Washington, DC—U.S. Senators Tim Johnson (D-SD), Lisa Murkowski (R-AK), and Mark Begich (D-AK) today reintroduced the Advancing FASD Research, Prevention, and Services Act to improve research, prevention, and services for Fetal Alcohol Spectrum Disorders (FASD). FASD is an umbrella term that describes a range of physical and mental birth defects that can occur in a fetus when a pregnant woman drinks alcohol. Alcohol exposure during pregnancy is a leading cause of non-hereditary cognitive disability.
“This devastating disease is entirely preventable, and yet it continues to impact our communities,” said Johnson. “The bill we reintroduced today seeks a balance between directing federal resources to prevention and research activities and services for individuals living with FASD and their families.”
The legislation contains provisions to require the National Institutes of Health to develop a research agenda, improve FASD screening and prevention programs and facilitate the development of statewide systems and community partnerships. The bill would provide federal grants for pilot projects to determine and implement the best practices for educating children with FASD within the school system, as well as educating professionals about services for children. Funding would also be made available to improve services for individuals with FASD who are incarcerated or otherwise involved in the justice system.
Federal grants would also be made available to states, tribes, tribal organizations and other non-profit organizations to develop support services such as vocational training, housing assistance and mental health services for adults with the disease. The bill authorizes $27 million in funding for all of these programs for fiscal years 2014 through 2018.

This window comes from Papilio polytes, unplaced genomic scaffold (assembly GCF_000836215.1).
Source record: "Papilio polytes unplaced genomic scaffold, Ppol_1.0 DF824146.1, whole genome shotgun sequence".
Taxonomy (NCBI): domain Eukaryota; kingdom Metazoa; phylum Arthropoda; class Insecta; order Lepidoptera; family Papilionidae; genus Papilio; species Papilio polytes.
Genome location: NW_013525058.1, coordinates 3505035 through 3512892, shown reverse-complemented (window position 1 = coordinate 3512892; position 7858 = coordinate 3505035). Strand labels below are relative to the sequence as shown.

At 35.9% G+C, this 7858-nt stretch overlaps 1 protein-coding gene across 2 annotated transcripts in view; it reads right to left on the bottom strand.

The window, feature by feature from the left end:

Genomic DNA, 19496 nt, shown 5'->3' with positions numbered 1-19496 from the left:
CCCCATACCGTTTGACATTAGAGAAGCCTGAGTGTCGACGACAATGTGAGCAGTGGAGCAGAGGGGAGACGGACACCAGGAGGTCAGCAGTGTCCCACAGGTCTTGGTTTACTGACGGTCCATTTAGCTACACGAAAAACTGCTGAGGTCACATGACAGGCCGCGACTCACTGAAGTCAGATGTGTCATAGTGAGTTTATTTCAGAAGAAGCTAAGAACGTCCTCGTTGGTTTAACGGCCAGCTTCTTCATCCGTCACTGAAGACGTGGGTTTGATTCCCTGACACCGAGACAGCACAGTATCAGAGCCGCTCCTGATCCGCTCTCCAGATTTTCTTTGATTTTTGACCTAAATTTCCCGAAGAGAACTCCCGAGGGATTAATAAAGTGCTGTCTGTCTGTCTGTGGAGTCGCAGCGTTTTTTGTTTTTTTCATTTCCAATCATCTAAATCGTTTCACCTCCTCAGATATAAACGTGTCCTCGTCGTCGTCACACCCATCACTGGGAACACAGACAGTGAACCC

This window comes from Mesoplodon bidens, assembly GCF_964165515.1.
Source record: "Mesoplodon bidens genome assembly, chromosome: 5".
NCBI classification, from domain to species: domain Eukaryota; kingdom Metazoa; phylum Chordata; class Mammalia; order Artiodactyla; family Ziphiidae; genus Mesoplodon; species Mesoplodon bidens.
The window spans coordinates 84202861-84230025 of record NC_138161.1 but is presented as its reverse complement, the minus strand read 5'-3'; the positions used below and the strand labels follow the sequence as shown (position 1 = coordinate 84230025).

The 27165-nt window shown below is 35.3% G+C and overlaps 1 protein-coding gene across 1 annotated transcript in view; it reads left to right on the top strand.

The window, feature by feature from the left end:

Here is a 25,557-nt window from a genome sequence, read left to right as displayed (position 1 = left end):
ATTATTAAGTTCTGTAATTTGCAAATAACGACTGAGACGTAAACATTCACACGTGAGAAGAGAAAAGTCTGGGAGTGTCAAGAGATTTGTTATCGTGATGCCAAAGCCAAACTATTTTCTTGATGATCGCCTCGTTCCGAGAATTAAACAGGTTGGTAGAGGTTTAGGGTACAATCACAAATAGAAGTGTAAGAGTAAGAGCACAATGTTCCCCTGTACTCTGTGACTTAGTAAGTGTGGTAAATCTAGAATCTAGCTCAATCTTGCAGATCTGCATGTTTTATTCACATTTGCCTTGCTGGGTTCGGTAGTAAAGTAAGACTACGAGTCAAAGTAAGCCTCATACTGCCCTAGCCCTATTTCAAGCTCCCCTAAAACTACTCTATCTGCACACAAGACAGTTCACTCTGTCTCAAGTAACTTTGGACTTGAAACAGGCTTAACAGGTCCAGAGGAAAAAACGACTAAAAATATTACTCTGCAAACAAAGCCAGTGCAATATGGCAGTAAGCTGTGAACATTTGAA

People affected with these disorders face numerous medical, physical, educational, and financial challenges. Difficulties can include severe learning disabilities, physical abnormalities, costly medical bills and behavioral impairments. Diagnoses under FASD include Fetal Alcohol Syndrome, Alcohol-Related Birth Defects and Alcohol-Related Neurodevelopmental Disorder.
From South Dakota FASD advocates:
“The spectrum of disabilities caused by prenatal alcohol exposure is one of the greatest prenatal public health problems facing the United States today, with as many as 1 in 100 American children adversely affected by maternal drinking in pregnancy,” said Dr. Gene Hoyme, chief academic officer of Sanford Health and recipient of the 2012 National Organization on Fetal Alcohol Syndrome Excellence Award. “The legislation proposed by Senator Johnson is groundbreaking in many ways, since it addresses all aspects of the problem: case definition, systems development, surveillance, research, treatment of affected children and prevention. As a health professional whose career has been devoted to FASD, I welcome the opportunities this bill promises for our most precious resource, South Dakota’s children.”
“This is an important piece of legislation for addressing the leading known preventable cause of intellectual disabilities and birth defects in the U.S.,” said Wendy Parent-Johnson, Ph.D., Executive Director of the USD Center for Disabilities. “The comprehensive nature of this act creates an opportunity to not only help thousands of families and individuals affected by FASD, but also to significantly impact critical efforts in prevention and research.”